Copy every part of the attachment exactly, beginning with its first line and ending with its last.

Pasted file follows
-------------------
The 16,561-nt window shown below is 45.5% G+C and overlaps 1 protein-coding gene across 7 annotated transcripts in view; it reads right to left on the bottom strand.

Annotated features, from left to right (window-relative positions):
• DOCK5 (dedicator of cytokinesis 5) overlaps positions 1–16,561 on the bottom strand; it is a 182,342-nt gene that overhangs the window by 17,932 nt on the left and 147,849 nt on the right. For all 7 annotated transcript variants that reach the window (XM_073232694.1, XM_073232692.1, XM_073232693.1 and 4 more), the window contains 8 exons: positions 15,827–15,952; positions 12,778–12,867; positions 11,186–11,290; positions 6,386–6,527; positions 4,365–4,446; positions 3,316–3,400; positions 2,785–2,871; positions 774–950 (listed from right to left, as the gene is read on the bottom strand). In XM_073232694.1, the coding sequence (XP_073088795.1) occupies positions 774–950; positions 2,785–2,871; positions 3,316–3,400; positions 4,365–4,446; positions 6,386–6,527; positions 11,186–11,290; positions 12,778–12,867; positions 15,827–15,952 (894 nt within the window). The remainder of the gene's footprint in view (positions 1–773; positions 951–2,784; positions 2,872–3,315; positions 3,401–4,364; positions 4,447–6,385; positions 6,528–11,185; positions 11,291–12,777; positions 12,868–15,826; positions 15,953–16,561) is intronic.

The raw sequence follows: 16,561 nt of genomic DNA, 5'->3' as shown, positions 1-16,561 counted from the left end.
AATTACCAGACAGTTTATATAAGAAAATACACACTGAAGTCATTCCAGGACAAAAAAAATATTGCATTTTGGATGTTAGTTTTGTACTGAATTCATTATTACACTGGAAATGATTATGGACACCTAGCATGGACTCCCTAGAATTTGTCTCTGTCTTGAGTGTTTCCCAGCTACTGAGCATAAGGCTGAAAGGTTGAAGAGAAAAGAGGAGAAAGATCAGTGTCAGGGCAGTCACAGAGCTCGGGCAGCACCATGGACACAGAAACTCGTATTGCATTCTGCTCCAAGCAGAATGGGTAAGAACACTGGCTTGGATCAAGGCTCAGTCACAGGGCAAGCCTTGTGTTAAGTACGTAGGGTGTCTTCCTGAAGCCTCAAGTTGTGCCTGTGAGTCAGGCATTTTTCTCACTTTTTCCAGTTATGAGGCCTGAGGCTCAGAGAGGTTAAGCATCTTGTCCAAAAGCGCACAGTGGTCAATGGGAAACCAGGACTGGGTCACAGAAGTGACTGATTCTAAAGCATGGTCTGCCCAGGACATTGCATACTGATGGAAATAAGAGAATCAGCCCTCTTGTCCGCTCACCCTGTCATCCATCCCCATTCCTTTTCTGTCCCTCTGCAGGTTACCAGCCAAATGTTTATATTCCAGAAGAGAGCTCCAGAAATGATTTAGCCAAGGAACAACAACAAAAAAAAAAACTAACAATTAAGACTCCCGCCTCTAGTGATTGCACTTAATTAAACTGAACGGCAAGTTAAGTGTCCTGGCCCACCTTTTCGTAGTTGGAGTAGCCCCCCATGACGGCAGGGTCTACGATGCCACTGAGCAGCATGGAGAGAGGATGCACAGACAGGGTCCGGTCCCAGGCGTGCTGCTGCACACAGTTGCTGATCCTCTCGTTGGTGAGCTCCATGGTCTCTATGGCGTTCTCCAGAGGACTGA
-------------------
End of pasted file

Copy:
The 16,561-nt window shown below is 45.5% G+C and overlaps 1 protein-coding gene across 7 annotated transcripts in view; it reads right to left on the bottom strand.

Annotated features, from left to right (window-relative positions):
• DOCK5 (dedicator of cytokinesis 5) overlaps positions 1–16,561 on the bottom strand; it is a 182,342-nt gene that overhangs the window by 17,932 nt on the left and 147,849 nt on the right. For all 7 annotated transcript variants that reach the window (XM_073232694.1, XM_073232692.1, XM_073232693.1 and 4 more), the window contains 8 exons: positions 15,827–15,952; positions 12,778–12,867; positions 11,186–11,290; positions 6,386–6,527; positions 4,365–4,446; positions 3,316–3,400; positions 2,785–2,871; positions 774–950 (listed from right to left, as the gene is read on the bottom strand). In XM_073232694.1, the coding sequence (XP_073088795.1) occupies positions 774–950; positions 2,785–2,871; positions 3,316–3,400; positions 4,365–4,446; positions 6,386–6,527; positions 11,186–11,290; positions 12,778–12,867; positions 15,827–15,952 (894 nt within the window). The remainder of the gene's footprint in view (positions 1–773; positions 951–2,784; positions 2,872–3,315; positions 3,401–4,364; positions 4,447–6,385; positions 6,528–11,185; positions 11,291–12,777; positions 12,868–15,826; positions 15,953–16,561) is intronic.

The raw sequence follows: 16,561 nt of genomic DNA, 5'->3' as shown, positions 1-16,561 counted from the left end.
AATTACCAGACAGTTTATATAAGAAAATACACACTGAAGTCATTCCAGGACAAAAAAAATATTGCATTTTGGATGTTAGTTTTGTACTGAATTCATTATTACACTGGAAATGATTATGGACACCTAGCATGGACTCCCTAGAATTTGTCTCTGTCTTGAGTGTTTCCCAGCTACTGAGCATAAGGCTGAAAGGTTGAAGAGAAAAGAGGAGAAAGATCAGTGTCAGGGCAGTCACAGAGCTCGGGCAGCACCATGGACACAGAAACTCGTATTGCATTCTGCTCCAAGCAGAATGGGTAAGAACACTGGCTTGGATCAAGGCTCAGTCACAGGGCAAGCCTTGTGTTAAGTACGTAGGGTGTCTTCCTGAAGCCTCAAGTTGTGCCTGTGAGTCAGGCATTTTTCTCACTTTTTCCAGTTATGAGGCCTGAGGCTCAGAGAGGTTAAGCATCTTGTCCAAAAGCGCACAGTGGTCAATGGGAAACCAGGACTGGGTCACAGAAGTGACTGATTCTAAAGCATGGTCTGCCCAGGACATTGCATACTGATGGAAATAAGAGAATCAGCCCTCTTGTCCGCTCACCCTGTCATCCATCCCCATTCCTTTTCTGTCCCTCTGCAGGTTACCAGCCAAATGTTTATATTCCAGAAGAGAGCTCCAGAAATGATTTAGCCAAGGAACAACAACAAAAAAAAAAACTAACAATTAAGACTCCCGCCTCTAGTGATTGCACTTAATTAAACTGAACGGCAAGTTAAGTGTCCTGGCCCACCTTTTCGTAGTTGGAGTAGCCCCCCATGACGGCAGGGTCTACGATGCCACTGAGCAGCATGGAGAGAGGATGCACAGACAGGGTCCGGTCCCAGGCGTGCTGCTGCACACAGTTGCTGATCCTCTCGTTGGTGAGCTCCATGGTCTCTATGGCGTTCTCCAGAGGACTGA